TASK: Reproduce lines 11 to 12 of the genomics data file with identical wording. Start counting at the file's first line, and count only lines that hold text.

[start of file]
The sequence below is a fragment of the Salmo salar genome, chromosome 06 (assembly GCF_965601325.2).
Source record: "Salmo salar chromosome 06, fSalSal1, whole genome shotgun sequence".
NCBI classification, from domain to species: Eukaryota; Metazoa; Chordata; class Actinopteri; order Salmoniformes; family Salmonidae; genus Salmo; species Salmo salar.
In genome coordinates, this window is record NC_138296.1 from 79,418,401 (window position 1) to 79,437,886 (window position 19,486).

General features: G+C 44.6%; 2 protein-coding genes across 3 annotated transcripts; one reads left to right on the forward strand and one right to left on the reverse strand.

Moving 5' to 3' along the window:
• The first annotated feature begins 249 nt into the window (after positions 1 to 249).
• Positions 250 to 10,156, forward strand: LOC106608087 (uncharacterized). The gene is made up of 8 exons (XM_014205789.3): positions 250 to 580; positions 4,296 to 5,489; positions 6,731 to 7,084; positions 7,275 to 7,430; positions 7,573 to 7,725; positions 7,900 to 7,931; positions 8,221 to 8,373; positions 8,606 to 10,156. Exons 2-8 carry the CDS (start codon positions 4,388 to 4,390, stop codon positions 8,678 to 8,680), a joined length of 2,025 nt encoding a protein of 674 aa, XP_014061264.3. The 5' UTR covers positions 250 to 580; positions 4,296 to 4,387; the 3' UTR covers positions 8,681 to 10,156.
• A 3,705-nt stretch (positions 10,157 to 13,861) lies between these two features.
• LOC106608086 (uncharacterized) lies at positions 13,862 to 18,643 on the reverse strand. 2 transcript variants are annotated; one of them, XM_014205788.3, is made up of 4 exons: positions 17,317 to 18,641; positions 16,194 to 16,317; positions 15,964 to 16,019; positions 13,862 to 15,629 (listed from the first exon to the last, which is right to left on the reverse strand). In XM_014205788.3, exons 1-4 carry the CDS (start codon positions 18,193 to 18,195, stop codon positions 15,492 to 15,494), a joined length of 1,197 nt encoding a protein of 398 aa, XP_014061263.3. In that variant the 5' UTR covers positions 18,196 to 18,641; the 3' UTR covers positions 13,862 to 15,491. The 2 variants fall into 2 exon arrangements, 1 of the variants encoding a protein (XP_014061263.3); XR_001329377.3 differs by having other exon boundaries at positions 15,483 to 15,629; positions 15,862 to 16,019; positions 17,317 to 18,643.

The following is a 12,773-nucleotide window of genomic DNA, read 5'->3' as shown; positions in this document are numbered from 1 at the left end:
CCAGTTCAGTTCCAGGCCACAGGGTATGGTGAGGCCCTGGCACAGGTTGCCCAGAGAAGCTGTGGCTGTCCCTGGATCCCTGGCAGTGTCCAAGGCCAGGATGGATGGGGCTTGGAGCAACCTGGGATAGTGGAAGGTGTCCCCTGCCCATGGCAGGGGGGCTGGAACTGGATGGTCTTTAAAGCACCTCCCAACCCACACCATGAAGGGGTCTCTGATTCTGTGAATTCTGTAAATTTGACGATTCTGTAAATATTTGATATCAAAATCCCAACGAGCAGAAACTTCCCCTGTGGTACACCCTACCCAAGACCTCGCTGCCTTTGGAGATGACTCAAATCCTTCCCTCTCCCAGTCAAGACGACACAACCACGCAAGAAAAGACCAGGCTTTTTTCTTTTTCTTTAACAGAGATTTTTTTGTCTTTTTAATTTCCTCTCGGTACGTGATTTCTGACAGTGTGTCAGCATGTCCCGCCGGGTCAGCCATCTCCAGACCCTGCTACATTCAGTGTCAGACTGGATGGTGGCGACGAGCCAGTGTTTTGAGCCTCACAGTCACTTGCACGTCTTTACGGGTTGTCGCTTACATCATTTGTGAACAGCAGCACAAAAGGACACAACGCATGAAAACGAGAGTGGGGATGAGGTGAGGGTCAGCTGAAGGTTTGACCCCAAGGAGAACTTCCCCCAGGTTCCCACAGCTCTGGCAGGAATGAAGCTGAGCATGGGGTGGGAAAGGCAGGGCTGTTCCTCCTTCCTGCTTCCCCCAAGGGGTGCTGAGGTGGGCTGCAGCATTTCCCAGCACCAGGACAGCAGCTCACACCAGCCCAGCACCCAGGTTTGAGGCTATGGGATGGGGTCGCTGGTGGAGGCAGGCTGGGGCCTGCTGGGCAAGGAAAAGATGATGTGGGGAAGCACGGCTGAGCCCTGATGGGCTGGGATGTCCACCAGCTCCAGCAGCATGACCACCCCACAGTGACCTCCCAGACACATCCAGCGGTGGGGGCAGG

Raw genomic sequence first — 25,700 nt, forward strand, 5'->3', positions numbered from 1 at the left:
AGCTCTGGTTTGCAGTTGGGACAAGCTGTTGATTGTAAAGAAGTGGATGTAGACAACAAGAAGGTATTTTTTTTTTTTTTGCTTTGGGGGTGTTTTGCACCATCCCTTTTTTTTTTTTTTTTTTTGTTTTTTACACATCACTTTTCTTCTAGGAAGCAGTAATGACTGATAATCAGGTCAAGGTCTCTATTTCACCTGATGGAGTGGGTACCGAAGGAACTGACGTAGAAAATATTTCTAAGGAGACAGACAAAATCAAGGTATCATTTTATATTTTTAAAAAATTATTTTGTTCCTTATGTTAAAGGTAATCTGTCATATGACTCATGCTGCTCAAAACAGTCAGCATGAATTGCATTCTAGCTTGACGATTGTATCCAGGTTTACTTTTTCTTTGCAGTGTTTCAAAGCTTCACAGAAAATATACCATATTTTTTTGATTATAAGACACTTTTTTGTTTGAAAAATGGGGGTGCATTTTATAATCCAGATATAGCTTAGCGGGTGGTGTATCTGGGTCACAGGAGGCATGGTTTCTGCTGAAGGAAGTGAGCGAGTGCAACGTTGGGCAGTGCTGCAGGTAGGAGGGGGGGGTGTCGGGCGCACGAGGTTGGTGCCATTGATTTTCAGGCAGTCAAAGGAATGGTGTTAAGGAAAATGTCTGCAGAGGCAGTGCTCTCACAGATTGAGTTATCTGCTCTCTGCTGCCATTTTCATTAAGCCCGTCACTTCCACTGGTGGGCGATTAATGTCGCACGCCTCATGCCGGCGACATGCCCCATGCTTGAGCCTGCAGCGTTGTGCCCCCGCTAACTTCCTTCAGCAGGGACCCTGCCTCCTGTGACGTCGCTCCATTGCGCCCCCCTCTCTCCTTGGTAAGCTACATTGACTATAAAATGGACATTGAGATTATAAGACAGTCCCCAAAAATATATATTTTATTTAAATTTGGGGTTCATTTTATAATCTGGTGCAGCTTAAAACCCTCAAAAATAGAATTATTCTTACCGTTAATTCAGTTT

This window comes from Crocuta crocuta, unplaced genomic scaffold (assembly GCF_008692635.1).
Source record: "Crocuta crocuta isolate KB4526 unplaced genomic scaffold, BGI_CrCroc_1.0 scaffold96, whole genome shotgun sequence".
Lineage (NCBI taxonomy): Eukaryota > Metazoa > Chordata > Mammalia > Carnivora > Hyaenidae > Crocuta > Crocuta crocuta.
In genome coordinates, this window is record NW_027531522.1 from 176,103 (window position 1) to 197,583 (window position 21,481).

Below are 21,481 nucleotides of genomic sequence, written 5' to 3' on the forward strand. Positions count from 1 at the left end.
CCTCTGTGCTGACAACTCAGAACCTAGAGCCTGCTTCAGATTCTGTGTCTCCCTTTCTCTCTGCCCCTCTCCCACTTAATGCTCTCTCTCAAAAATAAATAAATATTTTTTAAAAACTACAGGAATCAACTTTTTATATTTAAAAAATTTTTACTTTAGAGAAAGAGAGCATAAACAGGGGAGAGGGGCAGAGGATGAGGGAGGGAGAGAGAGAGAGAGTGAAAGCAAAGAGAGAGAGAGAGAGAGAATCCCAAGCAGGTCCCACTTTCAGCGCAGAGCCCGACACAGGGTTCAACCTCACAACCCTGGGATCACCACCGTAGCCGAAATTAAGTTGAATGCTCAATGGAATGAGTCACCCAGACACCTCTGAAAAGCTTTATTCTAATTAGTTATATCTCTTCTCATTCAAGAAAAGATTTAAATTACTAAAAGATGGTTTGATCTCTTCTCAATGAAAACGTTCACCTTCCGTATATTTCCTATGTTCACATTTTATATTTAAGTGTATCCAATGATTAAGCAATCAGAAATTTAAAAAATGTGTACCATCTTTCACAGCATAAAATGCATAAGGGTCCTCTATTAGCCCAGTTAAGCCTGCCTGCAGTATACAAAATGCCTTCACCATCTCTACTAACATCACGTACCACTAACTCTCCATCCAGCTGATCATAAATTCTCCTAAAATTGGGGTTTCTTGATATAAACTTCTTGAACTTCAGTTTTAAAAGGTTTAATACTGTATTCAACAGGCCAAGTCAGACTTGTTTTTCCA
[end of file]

The following is a 12,773-nucleotide window of genomic DNA, read 5'->3' as shown; positions in this document are numbered from 1 at the left end:
CCAGTTCAGTTCCAGGCCACAGGGTATGGTGAGGCCCTGGCACAGGTTGCCCAGAGAAGCTGTGGCTGTCCCTGGATCCCTGGCAGTGTCCAAGGCCAGGATGGATGGGGCTTGGAGCAACCTGGGATAGTGGAAGGTGTCCCCTGCCCATGGCAGGGGGGCTGGAACTGGATGGTCTTTAAAGCACCTCCCAACCCACACCATGAAGGGGTCTCTGATTCTGTGAATTCTGTAAATTTGACGATTCTGTAAATATTTGATATCAAAATCCCAACGAGCAGAAACTTCCCCTGTGGTACACCCTACCCAAGACCTCGCTGCCTTTGGAGATGACTCAAATCCTTCCCTCTCCCAGTCAAGACGACACAACCACGCAAGAAAAGACCAGGCTTTTTTCTTTTTCTTTAACAGAGATTTTTTTGTCTTTTTAATTTCCTCTCGGTACGTGATTTCTGACAGTGTGTCAGCATGTCCCGCCGGGTCAGCCATCTCCAGACCCTGCTACATTCAGTGTCAGACTGGATGGTGGCGACGAGCCAGTGTTTTGAGCCTCACAGTCACTTGCACGTCTTTACGGGTTGTCGCTTACATCATTTGTGAACAGCAGCACAAAAGGACACAACGCATGAAAACGAGAGTGGGGATGAGGTGAGGGTCAGCTGAAGGTTTGACCCCAAGGAGAACTTCCCCCAGGTTCCCACAGCTCTGGCAGGAATGAAGCTGAGCATGGGGTGGGAAAGGCAGGGCTGTTCCTCCTTCCTGCTTCCCCCAAGGGGTGCTGAGGTGGGCTGCAGCATTTCCCAGCACCAGGACAGCAGCTCACACCAGCCCAGCACCCAGGTTTGAGGCTATGGGATGGGGTCGCTGGTGGAGGCAGGCTGGGGCCTGCTGGGCAAGGAAAAGATGATGTGGGGAAGCACGGCTGAGCCCTGATGGGCTGGGATGTCCACCAGCTCCAGCAGCATGACCACCCCACAGTGACCTCCCAGACACATCCAGCGGTGGGGGCAGG